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Researchers have developed an advanced method using laser-induced breakdown spectroscopy (LIBS) for sensitive and accurate detection of nitrogen in simulated Martian soil.
Space exploration is a growing industry. Investigating what lies outside of Earth’s boundaries has numerous implications for the future of human society. Currently, many scientists and astronauts are studying the planet Mars, particularly the composition of Martian soil and its atmosphere. In a recent study published in Spectrochimica Acta Part B: Atomic Spectroscopy, researchers used laser-induced breakdown spectroscopy (LIBS) to accurately determine nitrogen in simulated Martian soil (1). The significance of this study is that the detection of nitrogen on Mars is crucial to finding signs that humans can live on the planet.
Nitrogen plays a vital role in the emergence and development of life, making it an essential target for Mars exploration missions seeking to investigate habitability and search for potential life indicators. The Mars Science Laboratory Curiosity rover, equipped with a gas chromatography–mass spectrometer (GC–MS) instrument, has already revealed the presence of oxidized nitrogen-bearing compounds on the Martian surface, with equivalent nitrogen concentrations up to 0.01 wt% (1). However, the current performance of LIBS for nitrogen analysis on the rover does not meet the desired limits of detection (LOD) and accuracy (1).
The research team addressed the need for an improved method by conducting laboratory experiments to guide advancements in the LIBS instrument on the Mars rover and data treatment techniques. They focused on the challenges of sensitivity and matrix effects in LIBS determination of nitrogen, particularly considering its various chemical speciation in geological materials.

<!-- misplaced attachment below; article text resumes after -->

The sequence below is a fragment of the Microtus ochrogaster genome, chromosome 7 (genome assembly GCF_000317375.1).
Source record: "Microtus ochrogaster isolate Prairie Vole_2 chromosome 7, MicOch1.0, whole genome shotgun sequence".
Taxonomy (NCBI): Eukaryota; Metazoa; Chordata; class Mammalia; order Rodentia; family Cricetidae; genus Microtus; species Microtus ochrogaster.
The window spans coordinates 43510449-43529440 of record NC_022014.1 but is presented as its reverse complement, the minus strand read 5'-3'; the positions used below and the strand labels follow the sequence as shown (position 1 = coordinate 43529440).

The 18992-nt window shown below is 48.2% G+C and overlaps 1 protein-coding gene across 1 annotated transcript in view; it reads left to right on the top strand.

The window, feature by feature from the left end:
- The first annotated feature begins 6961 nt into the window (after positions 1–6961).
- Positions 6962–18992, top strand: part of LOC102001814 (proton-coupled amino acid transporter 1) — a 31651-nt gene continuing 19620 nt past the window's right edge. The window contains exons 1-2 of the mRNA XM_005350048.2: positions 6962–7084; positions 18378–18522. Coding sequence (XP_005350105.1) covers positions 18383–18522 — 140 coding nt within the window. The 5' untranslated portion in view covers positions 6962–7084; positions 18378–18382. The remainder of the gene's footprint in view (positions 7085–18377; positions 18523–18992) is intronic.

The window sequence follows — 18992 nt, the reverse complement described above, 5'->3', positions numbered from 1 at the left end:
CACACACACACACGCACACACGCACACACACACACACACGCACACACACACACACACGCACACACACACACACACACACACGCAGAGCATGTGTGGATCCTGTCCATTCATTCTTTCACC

The researchers employed a double-detection experimental configuration using a narrow-bandwidth Czerny-Turner (CT) spectrometer and a broad-bandwidth Echelle spectrometer (1). Using this setup allowed the research team to use the CT spectrometer to detect nitrogen emission lines while the Echelle spectrometer detected the emission lines from the major elements in the sample under scrutiny (1). By fusing the spectra together, the researchers established a neural network that allowed for effective multivariate regression (1).
To address the diverse chemical speciation of nitrogen in the samples, a generalized spectrum was utilized for training regression models. An unsupervised clustering technique assigned a type label to each training spectrum, improving the treatment of different nitrogen forms. The trained model was then tested with independent samples, demonstrating a limit of detection (LOD) of 0.18 wt% and a root mean square error of prediction (RMSEP) of 0.041 wt% (1). These results indicate that LIBS could be used to spur advancements in nitrogen detection. In turn, this can contribute to the future exploration of Mars.
The sensitive and accurate determination of nitrogen through LIBS technology brings scientists closer to uncovering potential signs of habitability and life on the Martian surface. By improving the detection capabilities of LIBS, researchers enhance their ability to analyze Martian soil samples and further understand the planet's geological and potentially biological history.
(1) Zhang, B.; Sun, C.; Yu, X.; Chen, F.; Wang, L.; Rao, Y.; Sun, T. Zhao, Y.-Y. S.; Yu, J. Sensitive and accurate determination of nitrogen in simulated Martian soil and environment with LIBS spectrum fusion and regression based on neural network. Spectrochimica Acta Part B: At. Spectrosc. 2023, 206, 106708. DOI: 10.1016/j.sab.2023.106708